Post by Telliot » Mon Apr 19, 2021 8:27 am

burpgun wrote:
Mon Apr 19, 2021 8:15 am
I’d like to give a big thumbs up for Soul Coughing. They were very innovative but the singer really poisoned the well by crapping all over the band once it was over.
I absolutely adored Soul Coughing and still hate M Doughty for the way he shit all over them after they split up. They were fantastic live, too. Sebastian Steinberg remains one of my favorite bassists, and love what he does with Fiona Apple.
The cool thing about fretless is you can hit a note...and then renegotiate.

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Re: Intro to sampling -- Anyone use them regularly in your writing process?

Post by burpgun » Mon Apr 19, 2021 9:31 am

Telliot wrote:
Mon Apr 19, 2021 8:27 am
burpgun wrote:
Mon Apr 19, 2021 8:15 am
I’d like to give a big thumbs up for Soul Coughing. They were very innovative but the singer really poisoned the well by crapping all over the band once it was over.
I absolutely adored Soul Coughing and still hate M Doughty for the way he shit all over them after they split up. They were fantastic live, too. Sebastian Steinberg remains one of my favorite bassists, and love what he does with Fiona Apple.
Every time I read something with M Doughty it seemed like he was saying "it was all me, I'm the genius in the group and the other guys were just holding me back." Meanwhile, you actually listen to Soul Coughing and it's one of those bands where it's abundantly clear what was special about them was the combination of all of those guys. Plus, the other guys from the band seemed to be just sad about the way Doughty was carrying on and did nothing to deny his contributions. I found Doughty's ego driven rants off putting enough to ignore 100% of his solo output.

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Re: Intro to sampling -- Anyone use them regularly in your writing process?

Post by Telliot » Mon Apr 19, 2021 11:14 am

burpgun wrote:
Mon Apr 19, 2021 9:31 am
Couldn't agree more. And yeah, his solo output is proof how much his 'genius' was never being held back. I always thought it was the opposite: those guys gave him something groovy and textural to play off of; he needed them to make his songs interesting. Without that, he's just a monotone singer with no real substance (in my opinion).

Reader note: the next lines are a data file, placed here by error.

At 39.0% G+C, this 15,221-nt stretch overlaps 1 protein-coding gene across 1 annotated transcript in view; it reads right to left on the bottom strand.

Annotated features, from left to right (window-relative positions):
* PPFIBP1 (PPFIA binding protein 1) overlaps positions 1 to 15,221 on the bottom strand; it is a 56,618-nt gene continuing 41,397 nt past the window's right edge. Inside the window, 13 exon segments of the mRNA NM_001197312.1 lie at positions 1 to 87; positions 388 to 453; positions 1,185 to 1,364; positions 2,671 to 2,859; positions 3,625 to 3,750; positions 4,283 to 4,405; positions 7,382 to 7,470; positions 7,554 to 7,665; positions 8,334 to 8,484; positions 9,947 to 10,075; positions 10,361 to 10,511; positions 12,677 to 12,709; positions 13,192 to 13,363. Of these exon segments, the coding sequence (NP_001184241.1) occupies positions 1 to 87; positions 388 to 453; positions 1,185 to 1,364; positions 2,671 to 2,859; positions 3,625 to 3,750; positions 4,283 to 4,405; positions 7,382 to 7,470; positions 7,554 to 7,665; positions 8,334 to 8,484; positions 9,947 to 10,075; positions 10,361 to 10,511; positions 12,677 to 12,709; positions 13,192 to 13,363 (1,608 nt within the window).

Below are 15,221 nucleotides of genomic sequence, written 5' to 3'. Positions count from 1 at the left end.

That said, I'll always love this song.
The cool thing about fretless is you can hit a note...and then renegotiate.

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Re: Intro to sampling -- Anyone use them regularly in your writing process?

Post by Telliot » Mon Apr 19, 2021 11:23 am

(Sorry for the derail)

Back on topic, I used to use a lot of samples; mostly drum loops, but other things too. At some point I started feeling like they were too restrictive with the music I tend to write, which generally have a lot of chord and section changes (verse, pre-chorus, chorus, bridge, etc). That isn't a knock on using samples, some of my favorite artists are very sample heavy, and have found a way to use them in their music that I could never really crack. When they do it, it's vibey and cool, and when I did it, it always felt repetitive and dated (especially when I listen back to the stuff I was doing back then). That said, I'm not against using them, and I'll slip something in every now and then if it works, but even then, it's usually something I've created and made a sample of, rather than from another source.
The cool thing about fretless is you can hit a note...and then renegotiate.

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Re: Intro to sampling -- Anyone use them regularly in your writing process?

Post by tatotateman » Fri May 14, 2021 5:48 am

I used to just past wave files into my DAW. I could use my interface to record from either a portable tape recorder or tv, (or cut something from another song I recorded), and then trim and process it. It's probably not as user friendly or fun as an actual sampler, but it could be a way to play around and see if you like how it sounds with your songs. I've always been tempted to get a sampler, but I've always been intimidated for some reason.

Soul Coughing was really great, especially live.

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Re: Intro to sampling -- Anyone use them regularly in your writing process?

Post by Singlebladepickup » Tue May 18, 2021 2:36 pm

I've done non-traditional sampling with eurorack modules Morphagene by Make Noise and Arbhar by Instruo. It's not stuff I'd use to make hip-hop, but it gets pretty wild and beautiful depending on the source. Hand pan or flute with Morph and pedal steel or orchestral stuff with Arbhar is always going to sound amazing.

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Re: Intro to sampling -- Anyone use them regularly in your writing process?

Post by mackerelmint » Wed May 19, 2021 12:40 am

Soul Coughing always had me stoked on the music and wishing the singer was absolutely anyone else, other than the guy from Cake, because you could add their vocal ranges to each other and still come up just shy of one measly note.

Sampling used to be something I'd use, but to be honest, sample libraries made that almost entirely an extraneous exercise since others are far better equipped than I am to borrow the sound of something else. Once in a while, it's useful for extending the useful range of some odd soundmaker, or making that sound polyphonic or making it "easier to play" by just using regular keys. Kalimba samples, man.